I don't have time to waste in the kitchen. Which is why I was ready to ROTFLMAO the time that I saw Alton making a cheesecake, complete with a water bath and various other rituals that you need to make a good cheesecake the way, as we'd say in the Bronx, you need a lok in koypf (Yiddish for "hole in the head")
I own Alton's very useful "I'm Just Here For the Food" and in the back he gives a reading list. One of those books is Jeff Smith's "The Frugal Gourmet" and of it he says the following:
"I don't care what he did in his personal life. Everything in here worked back then and still does"
So why on earth did Alton go all nuts in HIS cheesecake recipe instead of giving Jeff Smith's the nod? Not appropriate for TV because of Jeff Smith's unhappy last years? Not enough for a whole show?
I have no idea. All I know is that this simple cheesecake recipe has been making fans for me for years. Along with the latkes it has been the hit of every Hanukkah party for the last 15 or so years. It is a coveted gift by the folks I work with and by friends and family. And it only takes me about 10 minutes to put one together with the help of my food processor!
The only thing I have added to Smith's recipe is the lemon juice, which I think gives a little extra balance. But since my dearest friend has a citrus allergy, I have baked this without the lemon for her family, and it's still pretty darned good.
This cake seldom, if ever, cracks and if it cracks a bit in baking, the broiling the top takes care of that. Watch it carefully during broiling, though if it does get a bit too brown, you can actually peel off the burned part and re-broil it.
As another of my cooking idols, Julia Child, put it: "If you are alone in the kitchen, who is going to see?"
You can bake this in any larger springform pan--I have pans from about 8-12 inches and all work well. A smaller pan will produce a higher cake. I tend to use the big pans when making this for a party and then you can cut a lot more slices. They're small, but this is rich.
If you insist on adorning this cake with fruit, go ahead. But as I always told my former boss (who loved this cake, but always wanted to know where the cherries were), a good cheesecake needs no topping.
And this is a GREAT cake!
New York Cheescake
(based on the recipe in "The Frugal Gourmet" by Jeff Smith)
graham crackers (about 1 package from a box, enough to make 1 cup of finely ground crumbs)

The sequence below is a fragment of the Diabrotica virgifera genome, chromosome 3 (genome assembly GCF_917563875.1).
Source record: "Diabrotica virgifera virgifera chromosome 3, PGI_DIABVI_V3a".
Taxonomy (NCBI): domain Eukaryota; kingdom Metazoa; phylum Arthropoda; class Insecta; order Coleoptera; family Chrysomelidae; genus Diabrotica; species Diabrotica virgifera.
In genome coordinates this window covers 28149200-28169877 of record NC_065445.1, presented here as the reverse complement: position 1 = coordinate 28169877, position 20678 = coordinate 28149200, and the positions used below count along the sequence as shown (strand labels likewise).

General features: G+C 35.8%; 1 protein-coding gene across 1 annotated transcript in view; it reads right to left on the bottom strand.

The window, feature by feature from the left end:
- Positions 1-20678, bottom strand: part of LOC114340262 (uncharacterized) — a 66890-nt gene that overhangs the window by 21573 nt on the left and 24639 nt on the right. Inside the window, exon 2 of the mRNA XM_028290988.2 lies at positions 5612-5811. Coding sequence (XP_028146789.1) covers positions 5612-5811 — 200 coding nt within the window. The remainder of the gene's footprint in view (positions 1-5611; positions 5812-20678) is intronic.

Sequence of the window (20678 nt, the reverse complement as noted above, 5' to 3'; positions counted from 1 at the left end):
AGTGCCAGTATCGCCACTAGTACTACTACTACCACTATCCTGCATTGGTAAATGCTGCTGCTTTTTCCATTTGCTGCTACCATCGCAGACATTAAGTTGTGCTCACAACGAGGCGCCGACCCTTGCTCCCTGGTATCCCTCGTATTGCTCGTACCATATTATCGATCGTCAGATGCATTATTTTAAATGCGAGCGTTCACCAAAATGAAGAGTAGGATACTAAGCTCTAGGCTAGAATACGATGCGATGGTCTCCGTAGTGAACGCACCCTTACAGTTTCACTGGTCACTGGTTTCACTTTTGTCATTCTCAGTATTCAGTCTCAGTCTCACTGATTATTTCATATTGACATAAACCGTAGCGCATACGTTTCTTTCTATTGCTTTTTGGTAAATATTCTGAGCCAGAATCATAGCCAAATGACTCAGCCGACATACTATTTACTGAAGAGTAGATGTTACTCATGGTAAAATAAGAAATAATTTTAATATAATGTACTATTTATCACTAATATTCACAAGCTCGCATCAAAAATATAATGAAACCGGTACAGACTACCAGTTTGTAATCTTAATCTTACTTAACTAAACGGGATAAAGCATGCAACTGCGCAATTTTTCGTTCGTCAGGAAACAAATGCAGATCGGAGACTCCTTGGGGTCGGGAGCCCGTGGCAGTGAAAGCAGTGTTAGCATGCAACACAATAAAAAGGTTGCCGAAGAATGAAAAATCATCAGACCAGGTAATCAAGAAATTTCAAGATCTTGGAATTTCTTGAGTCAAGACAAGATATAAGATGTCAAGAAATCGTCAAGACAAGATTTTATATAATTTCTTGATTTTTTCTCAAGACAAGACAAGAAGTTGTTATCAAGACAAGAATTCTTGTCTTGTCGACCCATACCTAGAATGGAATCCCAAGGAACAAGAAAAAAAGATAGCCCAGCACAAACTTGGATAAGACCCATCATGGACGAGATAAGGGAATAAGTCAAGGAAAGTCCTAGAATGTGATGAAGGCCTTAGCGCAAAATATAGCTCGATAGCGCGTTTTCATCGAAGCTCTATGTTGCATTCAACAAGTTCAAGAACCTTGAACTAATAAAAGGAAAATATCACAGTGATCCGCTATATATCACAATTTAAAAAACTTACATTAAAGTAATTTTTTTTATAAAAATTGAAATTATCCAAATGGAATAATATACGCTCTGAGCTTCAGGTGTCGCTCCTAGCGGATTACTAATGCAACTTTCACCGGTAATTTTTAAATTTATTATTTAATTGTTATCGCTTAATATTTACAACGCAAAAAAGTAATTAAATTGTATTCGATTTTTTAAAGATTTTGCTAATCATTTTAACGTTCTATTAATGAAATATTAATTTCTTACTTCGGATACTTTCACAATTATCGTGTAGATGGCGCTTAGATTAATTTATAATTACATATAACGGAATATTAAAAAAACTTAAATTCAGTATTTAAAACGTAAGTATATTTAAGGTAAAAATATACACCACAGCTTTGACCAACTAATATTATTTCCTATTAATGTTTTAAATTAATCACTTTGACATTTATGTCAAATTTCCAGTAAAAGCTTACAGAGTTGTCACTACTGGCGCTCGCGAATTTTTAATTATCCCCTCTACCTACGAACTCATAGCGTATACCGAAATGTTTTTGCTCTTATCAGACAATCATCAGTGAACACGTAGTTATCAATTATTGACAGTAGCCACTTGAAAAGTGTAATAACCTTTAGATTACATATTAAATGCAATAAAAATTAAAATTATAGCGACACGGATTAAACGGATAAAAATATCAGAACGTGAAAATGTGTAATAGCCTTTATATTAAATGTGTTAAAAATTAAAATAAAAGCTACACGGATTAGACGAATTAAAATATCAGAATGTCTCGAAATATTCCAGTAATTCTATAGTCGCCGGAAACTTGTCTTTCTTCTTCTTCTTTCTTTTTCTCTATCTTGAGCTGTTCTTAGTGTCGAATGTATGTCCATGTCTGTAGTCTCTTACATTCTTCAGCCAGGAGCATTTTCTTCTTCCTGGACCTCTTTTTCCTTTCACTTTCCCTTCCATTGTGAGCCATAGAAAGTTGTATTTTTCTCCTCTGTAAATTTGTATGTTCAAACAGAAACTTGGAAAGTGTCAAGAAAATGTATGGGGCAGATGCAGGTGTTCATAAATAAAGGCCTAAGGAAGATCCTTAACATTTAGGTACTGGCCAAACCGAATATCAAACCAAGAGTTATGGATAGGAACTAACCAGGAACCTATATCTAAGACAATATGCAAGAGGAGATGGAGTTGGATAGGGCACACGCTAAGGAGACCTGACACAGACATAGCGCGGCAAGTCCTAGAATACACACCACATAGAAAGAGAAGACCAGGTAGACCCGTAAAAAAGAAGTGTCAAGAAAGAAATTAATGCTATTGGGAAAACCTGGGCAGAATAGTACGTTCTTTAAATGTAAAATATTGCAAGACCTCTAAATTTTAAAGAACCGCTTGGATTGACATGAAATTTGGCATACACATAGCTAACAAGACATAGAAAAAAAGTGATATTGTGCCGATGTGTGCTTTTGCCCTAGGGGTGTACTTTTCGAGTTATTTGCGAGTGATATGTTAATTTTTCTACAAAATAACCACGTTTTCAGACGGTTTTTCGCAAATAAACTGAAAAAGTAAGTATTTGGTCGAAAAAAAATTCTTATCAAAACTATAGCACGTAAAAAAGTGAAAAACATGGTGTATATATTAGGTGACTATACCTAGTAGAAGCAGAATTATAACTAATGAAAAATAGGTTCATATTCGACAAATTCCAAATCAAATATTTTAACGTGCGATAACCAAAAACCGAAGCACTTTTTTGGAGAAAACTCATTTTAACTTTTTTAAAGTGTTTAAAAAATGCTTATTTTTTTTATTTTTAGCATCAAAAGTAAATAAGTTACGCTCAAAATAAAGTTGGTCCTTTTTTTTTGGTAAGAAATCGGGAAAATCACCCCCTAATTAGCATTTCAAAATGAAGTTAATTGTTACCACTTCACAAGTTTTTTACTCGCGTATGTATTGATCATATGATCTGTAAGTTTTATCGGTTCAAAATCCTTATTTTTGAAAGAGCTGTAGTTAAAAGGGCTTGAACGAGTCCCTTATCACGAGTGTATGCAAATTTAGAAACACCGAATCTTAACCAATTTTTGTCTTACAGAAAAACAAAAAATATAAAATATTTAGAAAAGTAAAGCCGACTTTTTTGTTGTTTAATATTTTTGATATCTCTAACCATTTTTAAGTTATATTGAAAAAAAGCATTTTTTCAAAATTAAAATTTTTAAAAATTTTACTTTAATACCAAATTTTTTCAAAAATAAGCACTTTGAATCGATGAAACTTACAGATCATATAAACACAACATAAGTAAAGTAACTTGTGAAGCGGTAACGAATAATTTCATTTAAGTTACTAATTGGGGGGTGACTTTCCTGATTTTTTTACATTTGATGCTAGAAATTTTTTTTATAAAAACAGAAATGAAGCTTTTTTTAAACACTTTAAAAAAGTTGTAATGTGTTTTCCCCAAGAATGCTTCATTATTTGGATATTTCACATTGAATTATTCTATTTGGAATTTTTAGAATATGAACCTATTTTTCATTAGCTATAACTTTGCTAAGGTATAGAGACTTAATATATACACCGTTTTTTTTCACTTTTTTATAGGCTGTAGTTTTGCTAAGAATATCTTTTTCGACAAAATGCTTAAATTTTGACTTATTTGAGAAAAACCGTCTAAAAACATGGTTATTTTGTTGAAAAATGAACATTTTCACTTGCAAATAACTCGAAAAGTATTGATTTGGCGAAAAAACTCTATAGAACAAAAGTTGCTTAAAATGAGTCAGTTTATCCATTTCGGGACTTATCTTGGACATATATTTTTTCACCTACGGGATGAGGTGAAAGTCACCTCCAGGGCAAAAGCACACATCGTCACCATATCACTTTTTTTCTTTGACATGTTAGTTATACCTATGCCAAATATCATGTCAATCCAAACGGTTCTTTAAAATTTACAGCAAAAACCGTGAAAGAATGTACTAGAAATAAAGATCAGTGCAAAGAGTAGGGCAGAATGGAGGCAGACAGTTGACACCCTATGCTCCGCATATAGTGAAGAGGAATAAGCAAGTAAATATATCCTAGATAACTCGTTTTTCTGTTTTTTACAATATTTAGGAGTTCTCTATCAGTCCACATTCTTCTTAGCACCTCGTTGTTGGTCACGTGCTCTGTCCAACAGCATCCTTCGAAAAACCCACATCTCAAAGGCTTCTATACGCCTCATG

1/4 cup sugar
1/4 cup butter or margarine, melted
Crush the graham crackers in a blender or food processor.
Combine with the sugar and melted butter--I like to use a fork to mix this together.
Pat the mixture into the bottom of a spring form pan. You do NOT need to grease it or use parchment.
1 16 oz container of sour cream (you can use any brand, but I like Breakstone's)
1/2 cup sugar
2 tsp vanilla
1 tsp lemon juice(bottled is fine)1 lb cream cheese
2Tbs butter or margarine, melted
Add the vanilla and lemon and mix again.
While the processor or mixer is running, add the cream cheese a little bit at a time. You can break it up with your fingers, or cut it into small bits with a plastic knife, then scrape bits up with a spoon. It's messy either way.
Note: Sometimes the batter will be thick, sometimes more like a cake batter. I think it depends on the brand of sour cream, but either way it will bake up just fine.
If you are doing this in a food processor and the batter is more liquidy, watch out for overflow!
When all the cream cheese is blended in, pour the 2 Tbs of melted butter/margarine over the top of the batter.
Pour the batter into your cheesecake pan.
Bake in the lower part of your oven at 350F for 45 minutes.
When it is done, turn on your broiler. Place the cheesecake under the flame and broil briefly until the top has lovely brown spots on it. Remember to watch it CAREFULLY--it can burn!
Chill before serving, preferably overnight, but at least 4 hours.
When serving, use a pie server or spatula to reach under the crust and bring it up with the topping.